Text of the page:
Lasers present a variety of hazards to vision, so it makes sense to wear glasses that block their powerful light. To get the benefits of this precaution, however, it’s important to select the correct laser safety glasses for the job.
That’s because there are several types of lasers and they have different wavelengths and strength levels. Laser safety glasses are made to attenuate specific types of input, so they must be properly matched in order to work.
These are some of the most common high-powered lasers that people come across. They can be strong enough to vaporize cancers like melanoma or delicate enough to make tiny incisions in the eyes. Clearly, someone who works with or around such equipment needs protection in order to avoid being wounded by accidental exposure.
Diagnostic lasers aren’t as obviously dangerous, but like many things, high levels of exposure are far more hazardous than normal levels. This makes it so that doctors, nurses, and technicians are more at risk than patients. Patients get a single test every so often, but the medical personnel at the testing center work with lasers all day long. Even so, patients often need protection as well. This prevents an accidental strike to the eyes from causing damage.
Protection from medical lasers takes many forms. For patients, a pair of opaque, laser-proof glasses usually does the job. The patient doesn’t need to see during most testing or surgery, so simply blocking all light eliminates the risk quickly and inexpensively.
Technicians, of course, need to be able to see what they’re doing. A number of solutions exist that provide safety without compromising clear vision. Typically, goggles or glasses are worn that are calibrated to block the light spectrum of the laser without interfering with the transmission of other, safe, light. Therefore, it’s important to match the glasses to the type of laser being used.
In medical facilities, there is often a laser safety officer (LSO) who will know the details of which protection goes with which device. However, if none is present, the device’s safety manual should have the necessary information.
Most of these aren’t dangerous in the same way that surgical lasers are, but precautions are needed just the same. Being hit in the eyes with a pointer can cause momentary blindness in the same way that looking at a camera’s flash does. For this reason, the effect is called “flash blindness.” If the affected person is driving a vehicle, walking in a dangerous area, or even flying a plane, a deadly accident can result. Pilots often wear anti-laser glasses because of this even though it is now illegal to shine laser pointers at planes.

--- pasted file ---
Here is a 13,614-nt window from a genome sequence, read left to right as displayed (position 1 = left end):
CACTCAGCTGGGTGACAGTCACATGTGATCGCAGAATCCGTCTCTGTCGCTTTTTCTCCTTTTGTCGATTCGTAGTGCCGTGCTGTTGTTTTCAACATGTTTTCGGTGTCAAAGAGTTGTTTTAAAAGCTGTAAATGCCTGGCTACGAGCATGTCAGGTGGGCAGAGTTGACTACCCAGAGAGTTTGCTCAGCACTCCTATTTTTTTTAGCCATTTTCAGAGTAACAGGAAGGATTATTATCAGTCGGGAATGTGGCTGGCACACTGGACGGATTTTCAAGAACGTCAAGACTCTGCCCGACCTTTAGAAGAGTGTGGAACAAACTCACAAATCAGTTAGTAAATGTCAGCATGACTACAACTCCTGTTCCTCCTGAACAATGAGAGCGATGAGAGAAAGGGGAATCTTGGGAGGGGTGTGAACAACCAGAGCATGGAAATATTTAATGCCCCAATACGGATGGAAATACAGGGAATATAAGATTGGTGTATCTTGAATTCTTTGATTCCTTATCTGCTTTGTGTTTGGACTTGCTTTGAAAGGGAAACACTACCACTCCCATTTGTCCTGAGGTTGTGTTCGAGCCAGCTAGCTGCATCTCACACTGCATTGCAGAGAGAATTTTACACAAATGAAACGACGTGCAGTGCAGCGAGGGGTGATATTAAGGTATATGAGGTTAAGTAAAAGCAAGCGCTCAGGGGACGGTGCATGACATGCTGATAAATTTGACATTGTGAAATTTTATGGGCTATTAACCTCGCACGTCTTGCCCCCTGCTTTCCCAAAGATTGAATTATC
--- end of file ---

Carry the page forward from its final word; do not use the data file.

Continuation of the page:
Laser safety glasses meant to protect from pointers are usually made to stop red, green, or blue light. These light colors are the ones most commonly used for pointers. If you don’t know in advance what color of laser pointers will be in use, try a multi-wavelength pair of protective glasses. They can stop two or even all three of the most common pointer light colors.
In most cases, laser light is intended to be limited to a specific area. This is especially true in medical settings, where unprotected people may be walking around outside the room. If the room has glass windows, such a situation can present dangers to these passers-by. Add laser-blocking filters to the glass to keep the laser light within the designated area.
Some specialized lasers use uncommon wavelengths, so it can be hard to find off-the-shelf protective solutions. Fortunately, glasses and goggles can be custom made to address these situations. Contact us to learn about our specialty goggle offerings and get eye protection that works with your equipment.
Not all laser safety involves blocking the light. Safety measures for medical lasers also include letting people know when a laser is in use, posting signs, following proper handling procedures, and other common sense practices. For laser pointers, basics include avoiding shining the light toward people or your own eyes, being sure to turn the devices off when not in use, and being careful in general.
Even though these other measures do much to reduce the risk of exposure to laser light, it’s important to remember that the use of protective devices like glasses is an essential part of any safe-handling program. It’s also important to remember that these glasses aren’t always interchangeable. Make sure that you are always using the ones that are meant to block the light wavelength and strength of the laser device in question. If there is any doubt, don’t use the laser until you can be sure that you have the right eyewear.
Laser safety glasses typically have the wavelengths they protect against printed on the temple. This can be matched to the wavelength stated on the machine or in its manual to ensure that the glasses in question are the correct ones to use. If the information has worn off of the glasses and there are multiple laser devices they might go with, discard them and get another pair. This will ensure that full protection is achieved at all times.
For more information about using laser safety glasses or choosing the right ones for the job, just contact us or visit our site. We’ll be glad to discuss your needs and inform you about all of the gear that can reduce the risk of harm from laser exposure.